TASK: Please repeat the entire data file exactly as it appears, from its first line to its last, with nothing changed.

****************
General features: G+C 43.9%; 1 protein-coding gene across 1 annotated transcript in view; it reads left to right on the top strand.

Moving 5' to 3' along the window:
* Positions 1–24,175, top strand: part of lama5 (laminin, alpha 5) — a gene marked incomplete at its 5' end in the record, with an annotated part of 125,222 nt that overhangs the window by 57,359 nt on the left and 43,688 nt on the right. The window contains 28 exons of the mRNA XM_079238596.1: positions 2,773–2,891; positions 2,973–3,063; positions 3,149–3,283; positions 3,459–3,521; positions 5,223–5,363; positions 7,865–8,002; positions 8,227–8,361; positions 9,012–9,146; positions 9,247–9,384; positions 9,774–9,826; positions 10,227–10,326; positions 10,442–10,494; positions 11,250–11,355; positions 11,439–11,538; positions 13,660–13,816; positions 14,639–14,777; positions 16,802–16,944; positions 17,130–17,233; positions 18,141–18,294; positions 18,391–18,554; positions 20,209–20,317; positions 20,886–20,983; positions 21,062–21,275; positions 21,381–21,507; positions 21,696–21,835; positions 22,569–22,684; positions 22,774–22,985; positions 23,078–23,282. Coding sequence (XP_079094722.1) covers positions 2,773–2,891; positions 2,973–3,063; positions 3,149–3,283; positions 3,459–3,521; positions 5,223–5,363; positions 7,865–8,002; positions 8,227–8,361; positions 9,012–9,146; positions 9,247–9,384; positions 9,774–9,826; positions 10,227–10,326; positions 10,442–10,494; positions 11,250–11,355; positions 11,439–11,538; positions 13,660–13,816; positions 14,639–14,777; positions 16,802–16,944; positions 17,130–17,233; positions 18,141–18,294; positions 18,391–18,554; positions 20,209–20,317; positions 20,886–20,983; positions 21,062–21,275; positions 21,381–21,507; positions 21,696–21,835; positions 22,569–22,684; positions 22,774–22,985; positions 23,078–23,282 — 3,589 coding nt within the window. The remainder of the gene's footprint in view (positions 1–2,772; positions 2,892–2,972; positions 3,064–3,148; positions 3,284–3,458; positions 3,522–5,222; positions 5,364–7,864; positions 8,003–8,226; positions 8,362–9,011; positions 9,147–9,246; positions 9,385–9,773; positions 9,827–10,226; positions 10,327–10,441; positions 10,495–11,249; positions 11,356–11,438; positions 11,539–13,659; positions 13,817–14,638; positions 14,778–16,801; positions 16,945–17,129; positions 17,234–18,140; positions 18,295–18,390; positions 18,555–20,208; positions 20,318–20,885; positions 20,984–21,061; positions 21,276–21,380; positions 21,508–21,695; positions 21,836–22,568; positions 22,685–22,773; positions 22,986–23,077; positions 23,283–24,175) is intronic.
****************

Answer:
General features: G+C 43.9%; 1 protein-coding gene across 1 annotated transcript in view; it reads left to right on the top strand.

Moving 5' to 3' along the window:
* Positions 1–24,175, top strand: part of lama5 (laminin, alpha 5) — a gene marked incomplete at its 5' end in the record, with an annotated part of 125,222 nt that overhangs the window by 57,359 nt on the left and 43,688 nt on the right. The window contains 28 exons of the mRNA XM_079238596.1: positions 2,773–2,891; positions 2,973–3,063; positions 3,149–3,283; positions 3,459–3,521; positions 5,223–5,363; positions 7,865–8,002; positions 8,227–8,361; positions 9,012–9,146; positions 9,247–9,384; positions 9,774–9,826; positions 10,227–10,326; positions 10,442–10,494; positions 11,250–11,355; positions 11,439–11,538; positions 13,660–13,816; positions 14,639–14,777; positions 16,802–16,944; positions 17,130–17,233; positions 18,141–18,294; positions 18,391–18,554; positions 20,209–20,317; positions 20,886–20,983; positions 21,062–21,275; positions 21,381–21,507; positions 21,696–21,835; positions 22,569–22,684; positions 22,774–22,985; positions 23,078–23,282. Coding sequence (XP_079094722.1) covers positions 2,773–2,891; positions 2,973–3,063; positions 3,149–3,283; positions 3,459–3,521; positions 5,223–5,363; positions 7,865–8,002; positions 8,227–8,361; positions 9,012–9,146; positions 9,247–9,384; positions 9,774–9,826; positions 10,227–10,326; positions 10,442–10,494; positions 11,250–11,355; positions 11,439–11,538; positions 13,660–13,816; positions 14,639–14,777; positions 16,802–16,944; positions 17,130–17,233; positions 18,141–18,294; positions 18,391–18,554; positions 20,209–20,317; positions 20,886–20,983; positions 21,062–21,275; positions 21,381–21,507; positions 21,696–21,835; positions 22,569–22,684; positions 22,774–22,985; positions 23,078–23,282 — 3,589 coding nt within the window. The remainder of the gene's footprint in view (positions 1–2,772; positions 2,892–2,972; positions 3,064–3,148; positions 3,284–3,458; positions 3,522–5,222; positions 5,364–7,864; positions 8,003–8,226; positions 8,362–9,011; positions 9,147–9,246; positions 9,385–9,773; positions 9,827–10,226; positions 10,327–10,441; positions 10,495–11,249; positions 11,356–11,438; positions 11,539–13,659; positions 13,817–14,638; positions 14,778–16,801; positions 16,945–17,129; positions 17,234–18,140; positions 18,295–18,390; positions 18,555–20,208; positions 20,318–20,885; positions 20,984–21,061; positions 21,276–21,380; positions 21,508–21,695; positions 21,836–22,568; positions 22,685–22,773; positions 22,986–23,077; positions 23,283–24,175) is intronic.